By Daniel Dunaief
Some groups of people on Long Island have a much higher incidence of a particular type of cancer than others.
On an age adjusted rate, African American men, for example, were almost twice as likely to develop prostate cancer from 2014 to 2018 as Caucasians. Out of 100,000 African American men, 216.6 had prostate cancer compared with 123.9 out of 100,000 white men, according to data from the National Cancer Institute.
Dr. Linda Mermelstein, Associate Director of Stony Brook Cancer Center’s Office for Community Outreach and Engagement, is working with her team to address those stark differences and to empower members of the community to protect their health and make informed decisions.
“A lot of our focus is on addressing disparities” in cancer care in various communities throughout Long Island, Dr. Mermelstein said.
The Cancer Center Outreach and Engagement office has taken numerous steps to inform the public about research and care. The center has a Mobile Mammography Unit, which travels into communities to provide access to screening for breast cancer.
On June 5, at the Latina Sisters Support Inc. Spanish Fair in Brentwood, the Cancer Center’s Community Outreach and Engagement staff provided mobile mammography screening and cancer prevention and screening education.
At that event, the Suffolk County Department of Health Services provided human papillomavirus and Covid-19 vaccines and Stony Brook School of Health Professionals offered blood pressure screening.
An information chasm
Dr. Jedan Phillips, Medical Director for Stony Brook Health Outreach and Medical Education and Associate Professor of Family, Population and Preventive Medicine at the Renaissance School of Medicine, explained that Covid-19 exposed the “chasm” between what the health care profession believed and the reality of what works and what doesn’t.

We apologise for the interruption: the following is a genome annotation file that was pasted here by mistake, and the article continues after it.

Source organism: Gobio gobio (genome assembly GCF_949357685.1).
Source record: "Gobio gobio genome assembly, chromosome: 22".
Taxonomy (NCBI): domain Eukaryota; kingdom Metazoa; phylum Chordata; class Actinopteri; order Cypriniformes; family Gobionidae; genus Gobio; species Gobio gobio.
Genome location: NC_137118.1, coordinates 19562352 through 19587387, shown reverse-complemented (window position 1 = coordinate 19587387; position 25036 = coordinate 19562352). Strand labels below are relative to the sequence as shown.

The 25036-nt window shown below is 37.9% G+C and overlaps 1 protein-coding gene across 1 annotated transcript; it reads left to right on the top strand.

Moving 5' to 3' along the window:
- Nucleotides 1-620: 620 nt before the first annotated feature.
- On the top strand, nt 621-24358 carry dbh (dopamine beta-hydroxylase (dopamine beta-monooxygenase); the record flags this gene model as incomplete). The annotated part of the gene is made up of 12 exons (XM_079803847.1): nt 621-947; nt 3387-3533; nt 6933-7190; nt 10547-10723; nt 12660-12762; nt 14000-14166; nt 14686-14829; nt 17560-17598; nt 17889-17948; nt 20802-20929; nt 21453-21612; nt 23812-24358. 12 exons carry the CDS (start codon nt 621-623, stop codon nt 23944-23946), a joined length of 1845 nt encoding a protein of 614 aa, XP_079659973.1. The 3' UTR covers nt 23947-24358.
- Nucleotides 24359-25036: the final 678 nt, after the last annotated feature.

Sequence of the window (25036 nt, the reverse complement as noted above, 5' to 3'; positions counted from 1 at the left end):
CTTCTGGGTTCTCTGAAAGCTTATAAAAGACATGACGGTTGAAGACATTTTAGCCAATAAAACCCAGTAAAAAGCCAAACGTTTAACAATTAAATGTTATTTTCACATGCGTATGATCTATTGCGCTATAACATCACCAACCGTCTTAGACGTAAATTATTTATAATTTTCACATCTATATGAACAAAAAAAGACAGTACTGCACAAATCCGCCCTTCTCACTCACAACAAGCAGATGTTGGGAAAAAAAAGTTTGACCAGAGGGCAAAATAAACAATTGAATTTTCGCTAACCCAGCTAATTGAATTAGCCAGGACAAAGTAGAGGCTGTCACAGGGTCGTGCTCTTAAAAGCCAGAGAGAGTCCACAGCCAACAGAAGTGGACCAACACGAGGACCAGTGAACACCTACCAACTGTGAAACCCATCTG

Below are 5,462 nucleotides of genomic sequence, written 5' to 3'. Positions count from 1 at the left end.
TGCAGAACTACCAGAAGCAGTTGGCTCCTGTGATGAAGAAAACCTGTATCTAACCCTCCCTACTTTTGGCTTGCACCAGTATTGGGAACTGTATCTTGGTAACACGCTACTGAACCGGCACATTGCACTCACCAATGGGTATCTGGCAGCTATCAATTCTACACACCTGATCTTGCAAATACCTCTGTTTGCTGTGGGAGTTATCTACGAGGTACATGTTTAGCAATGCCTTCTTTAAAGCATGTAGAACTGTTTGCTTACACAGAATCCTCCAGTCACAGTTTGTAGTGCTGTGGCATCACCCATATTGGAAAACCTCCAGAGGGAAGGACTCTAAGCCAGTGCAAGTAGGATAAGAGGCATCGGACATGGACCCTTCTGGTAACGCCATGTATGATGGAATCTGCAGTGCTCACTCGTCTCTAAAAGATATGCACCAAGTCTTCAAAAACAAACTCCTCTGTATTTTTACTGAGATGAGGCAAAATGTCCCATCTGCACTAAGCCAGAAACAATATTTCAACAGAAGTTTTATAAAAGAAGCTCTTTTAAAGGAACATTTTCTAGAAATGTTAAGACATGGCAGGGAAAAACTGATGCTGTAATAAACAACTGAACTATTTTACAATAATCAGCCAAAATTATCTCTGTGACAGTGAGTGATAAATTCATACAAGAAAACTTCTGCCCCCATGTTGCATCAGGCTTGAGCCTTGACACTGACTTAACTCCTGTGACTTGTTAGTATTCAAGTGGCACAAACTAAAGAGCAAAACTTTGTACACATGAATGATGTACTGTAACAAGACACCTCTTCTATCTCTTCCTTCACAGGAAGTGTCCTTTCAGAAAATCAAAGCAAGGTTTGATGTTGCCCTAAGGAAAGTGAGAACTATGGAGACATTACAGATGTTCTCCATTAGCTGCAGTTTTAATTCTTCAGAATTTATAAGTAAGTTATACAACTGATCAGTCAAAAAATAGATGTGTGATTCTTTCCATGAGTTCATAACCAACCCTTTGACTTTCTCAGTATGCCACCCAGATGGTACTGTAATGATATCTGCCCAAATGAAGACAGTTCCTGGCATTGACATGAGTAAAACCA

During the pandemic, Stony Brook University brought a vaccination pod to Uniondale in Nassau County, which is a predominantly African American community. “Because we had no relationship there, we might have wasted over 200 doses of the vaccine” as residents were reluctant to get vaccinated, he said. “Even though [Stony Brook] offered something that would help, people chose against it. It’s not about the vaccine. It’s something deeper.”
Dr. Phillips said East Elmhurst, Queens, where he grew up, was “ravaged by Covid. I know at least 10 people in my community who were regular figures in my life that died. I saw how vulnerable of a position we were in as a group and I felt I needed to get involved.”
Dr. Phillips, who has a family medical practice in East Patchogue, together with Dr. Yuri Jadotte, Assistant Professor and Associate Program Director for the Preventive Medicine Residency in the Department of Family, Population and Preventive Medicine at Stony Brook, created three focus groups to survey the views and understanding of African American men on prostate cancer.
Many African American men don’t get screened for prostate cancer, even though such screenings could lead to earlier treatment and better outcomes.
By listening to what inspires African American men throughout Long Island to take action, Dr. Phillips hopes to tailor information to that type of delivery.
“It’s important to listen and understand,” Dr. Phillips said. Understanding what motivates people and seeking to provide the formats in which they prefer to access information can help establish a community connection and demonstrate cultural compassion.
Part of Dr. Phillips’s focus on preventive medicine comes from his experience with his father, who died from complications related to diabetes. His father, who was an inspiration for him, “didn’t live life in a preventive way,” which made managing his health more difficult, Dr. Phillips said.